Toshiba eyes selling its US nuclear business
17 March, 2017
The struggling Japanese electronics giant Toshiba is considering selling its majority stake in US nuclear unit Westinghouse in order to return to growth, news wires reported citing the company's President Satoshi Tsunakawa. Toshiba bought Westinghouse in 2006, but has suffered huge cost over-runs in the following years. “We are working on nurturing our growth businesses to return to stable growth by fiscal years 2018 and 2019,” Tsunakawa said.
Separately, Toshiba has also been given permission to delay reporting its earnings for a second time - this time until 11 April. In February, the firm delayed publishing its results over disagreements with its auditors. It also announced a 712.5bn yen ($6.3bn) write-down because some of its US nuclear assets were worth far less than estimated. The situation has led some analysts to warn that the company's future may be at risk.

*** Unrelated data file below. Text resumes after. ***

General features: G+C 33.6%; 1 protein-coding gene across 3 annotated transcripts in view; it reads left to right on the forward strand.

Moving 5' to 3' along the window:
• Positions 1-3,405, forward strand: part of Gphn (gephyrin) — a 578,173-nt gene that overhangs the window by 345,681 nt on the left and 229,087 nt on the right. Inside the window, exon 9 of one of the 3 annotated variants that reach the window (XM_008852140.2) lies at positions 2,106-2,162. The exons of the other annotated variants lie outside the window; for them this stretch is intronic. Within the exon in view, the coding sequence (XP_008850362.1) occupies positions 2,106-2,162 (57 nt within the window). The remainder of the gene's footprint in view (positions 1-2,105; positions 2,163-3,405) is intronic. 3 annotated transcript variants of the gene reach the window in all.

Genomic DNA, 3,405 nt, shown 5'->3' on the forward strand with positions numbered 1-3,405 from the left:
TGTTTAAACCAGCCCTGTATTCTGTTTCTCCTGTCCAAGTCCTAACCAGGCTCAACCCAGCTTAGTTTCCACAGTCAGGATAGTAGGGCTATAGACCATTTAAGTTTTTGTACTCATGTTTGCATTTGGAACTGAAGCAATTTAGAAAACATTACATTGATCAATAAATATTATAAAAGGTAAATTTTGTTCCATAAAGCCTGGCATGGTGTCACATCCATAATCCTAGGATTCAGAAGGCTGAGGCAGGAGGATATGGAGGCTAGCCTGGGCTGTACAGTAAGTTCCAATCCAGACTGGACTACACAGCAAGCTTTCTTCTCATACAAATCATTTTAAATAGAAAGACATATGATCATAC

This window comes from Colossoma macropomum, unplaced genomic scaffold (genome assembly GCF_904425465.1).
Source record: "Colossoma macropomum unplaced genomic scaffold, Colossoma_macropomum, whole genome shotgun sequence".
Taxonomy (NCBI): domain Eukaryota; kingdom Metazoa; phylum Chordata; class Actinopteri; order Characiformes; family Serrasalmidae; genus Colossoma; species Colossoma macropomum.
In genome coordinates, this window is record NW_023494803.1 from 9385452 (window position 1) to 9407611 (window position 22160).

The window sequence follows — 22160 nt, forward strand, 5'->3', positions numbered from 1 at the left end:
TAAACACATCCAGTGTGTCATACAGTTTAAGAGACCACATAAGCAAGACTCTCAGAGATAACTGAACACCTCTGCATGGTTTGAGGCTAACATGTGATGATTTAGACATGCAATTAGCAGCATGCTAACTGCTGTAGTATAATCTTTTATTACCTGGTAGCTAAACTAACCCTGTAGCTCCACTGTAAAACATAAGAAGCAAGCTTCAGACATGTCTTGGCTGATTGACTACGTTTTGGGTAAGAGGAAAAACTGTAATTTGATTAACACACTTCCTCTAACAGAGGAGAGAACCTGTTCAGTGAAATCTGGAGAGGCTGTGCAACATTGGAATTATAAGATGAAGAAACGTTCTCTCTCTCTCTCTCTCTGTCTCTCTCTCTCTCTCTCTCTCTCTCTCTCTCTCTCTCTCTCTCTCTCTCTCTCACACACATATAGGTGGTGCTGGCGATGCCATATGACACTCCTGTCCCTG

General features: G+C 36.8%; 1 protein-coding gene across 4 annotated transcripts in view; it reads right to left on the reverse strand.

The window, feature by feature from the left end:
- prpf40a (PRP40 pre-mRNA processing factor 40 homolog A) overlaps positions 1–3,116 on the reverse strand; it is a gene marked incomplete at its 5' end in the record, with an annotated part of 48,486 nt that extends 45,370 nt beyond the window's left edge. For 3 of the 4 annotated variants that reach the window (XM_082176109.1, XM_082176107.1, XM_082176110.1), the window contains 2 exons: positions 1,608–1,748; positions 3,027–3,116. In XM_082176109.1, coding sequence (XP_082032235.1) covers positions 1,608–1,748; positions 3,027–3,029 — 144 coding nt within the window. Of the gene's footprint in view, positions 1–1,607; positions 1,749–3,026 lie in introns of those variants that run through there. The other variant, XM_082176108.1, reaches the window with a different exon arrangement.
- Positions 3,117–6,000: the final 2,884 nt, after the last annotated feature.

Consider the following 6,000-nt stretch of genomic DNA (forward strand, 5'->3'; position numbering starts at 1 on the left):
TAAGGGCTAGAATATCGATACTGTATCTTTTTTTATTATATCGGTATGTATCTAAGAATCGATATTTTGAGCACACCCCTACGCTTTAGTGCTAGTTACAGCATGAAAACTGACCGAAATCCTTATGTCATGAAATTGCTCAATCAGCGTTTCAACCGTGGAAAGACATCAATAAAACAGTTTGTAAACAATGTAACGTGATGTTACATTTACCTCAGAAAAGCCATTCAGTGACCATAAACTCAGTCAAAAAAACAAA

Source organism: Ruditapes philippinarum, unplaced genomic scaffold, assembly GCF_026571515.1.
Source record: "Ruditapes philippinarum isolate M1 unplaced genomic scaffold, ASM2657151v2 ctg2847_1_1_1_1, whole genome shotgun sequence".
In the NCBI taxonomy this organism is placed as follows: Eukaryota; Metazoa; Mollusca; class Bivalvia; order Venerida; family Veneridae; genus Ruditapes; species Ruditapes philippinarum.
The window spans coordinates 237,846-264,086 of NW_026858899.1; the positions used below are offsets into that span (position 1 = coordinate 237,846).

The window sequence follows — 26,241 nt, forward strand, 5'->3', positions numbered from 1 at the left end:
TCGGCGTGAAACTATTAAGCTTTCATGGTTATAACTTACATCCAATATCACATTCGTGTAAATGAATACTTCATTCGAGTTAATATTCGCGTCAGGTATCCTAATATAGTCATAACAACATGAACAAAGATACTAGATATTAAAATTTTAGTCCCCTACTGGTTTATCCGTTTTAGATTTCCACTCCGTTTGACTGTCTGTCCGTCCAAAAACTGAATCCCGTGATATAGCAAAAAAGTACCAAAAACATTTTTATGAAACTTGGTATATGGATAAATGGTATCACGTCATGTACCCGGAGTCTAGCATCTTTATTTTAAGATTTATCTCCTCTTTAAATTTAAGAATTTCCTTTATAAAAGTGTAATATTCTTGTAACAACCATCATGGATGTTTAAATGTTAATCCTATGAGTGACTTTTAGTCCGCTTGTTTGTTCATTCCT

Toshiba had initially alerted investors in December 2016 that it faced a heavy one-off loss linked to a deal done by Westinghouse. Assets that it took on are likely to be worth less than initially thought and there is also a dispute about payments that are due. Since December's announcement, Toshiba shares have lost more than half of their value.
While often still associated with its technology products, Toshiba has become a diverse conglomerate. Its nuclear services business brings in about a third of its revenue. However, that side of the business has not made a profit since 2013 and nuclear services globally are struggling since the Fukushima disaster in 2011.